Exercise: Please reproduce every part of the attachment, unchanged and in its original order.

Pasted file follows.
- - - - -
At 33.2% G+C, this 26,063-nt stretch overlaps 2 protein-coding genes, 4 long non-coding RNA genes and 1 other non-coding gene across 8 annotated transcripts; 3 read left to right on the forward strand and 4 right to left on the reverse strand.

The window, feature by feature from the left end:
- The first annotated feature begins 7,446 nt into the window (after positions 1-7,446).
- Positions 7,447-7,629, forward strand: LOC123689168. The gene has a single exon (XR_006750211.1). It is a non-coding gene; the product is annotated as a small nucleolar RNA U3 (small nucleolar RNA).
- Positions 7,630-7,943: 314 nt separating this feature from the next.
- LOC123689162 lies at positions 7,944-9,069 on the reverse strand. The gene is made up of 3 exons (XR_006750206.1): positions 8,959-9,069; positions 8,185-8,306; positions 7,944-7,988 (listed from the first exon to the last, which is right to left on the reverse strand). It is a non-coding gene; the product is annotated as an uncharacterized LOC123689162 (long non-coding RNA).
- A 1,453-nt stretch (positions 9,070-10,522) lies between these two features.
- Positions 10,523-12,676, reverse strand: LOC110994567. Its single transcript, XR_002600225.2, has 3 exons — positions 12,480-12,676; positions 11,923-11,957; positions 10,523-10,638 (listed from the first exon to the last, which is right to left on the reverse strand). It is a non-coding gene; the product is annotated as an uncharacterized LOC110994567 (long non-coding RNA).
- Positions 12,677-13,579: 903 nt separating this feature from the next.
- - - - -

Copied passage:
At 33.2% G+C, this 26,063-nt stretch overlaps 2 protein-coding genes, 4 long non-coding RNA genes and 1 other non-coding gene across 8 annotated transcripts; 3 read left to right on the forward strand and 4 right to left on the reverse strand.

The window, feature by feature from the left end:
- The first annotated feature begins 7,446 nt into the window (after positions 1-7,446).
- Positions 7,447-7,629, forward strand: LOC123689168. The gene has a single exon (XR_006750211.1). It is a non-coding gene; the product is annotated as a small nucleolar RNA U3 (small nucleolar RNA).
- Positions 7,630-7,943: 314 nt separating this feature from the next.
- LOC123689162 lies at positions 7,944-9,069 on the reverse strand. The gene is made up of 3 exons (XR_006750206.1): positions 8,959-9,069; positions 8,185-8,306; positions 7,944-7,988 (listed from the first exon to the last, which is right to left on the reverse strand). It is a non-coding gene; the product is annotated as an uncharacterized LOC123689162 (long non-coding RNA).
- A 1,453-nt stretch (positions 9,070-10,522) lies between these two features.
- Positions 10,523-12,676, reverse strand: LOC110994567. Its single transcript, XR_002600225.2, has 3 exons — positions 12,480-12,676; positions 11,923-11,957; positions 10,523-10,638 (listed from the first exon to the last, which is right to left on the reverse strand). It is a non-coding gene; the product is annotated as an uncharacterized LOC110994567 (long non-coding RNA).
- Positions 12,677-13,579: 903 nt separating this feature from the next.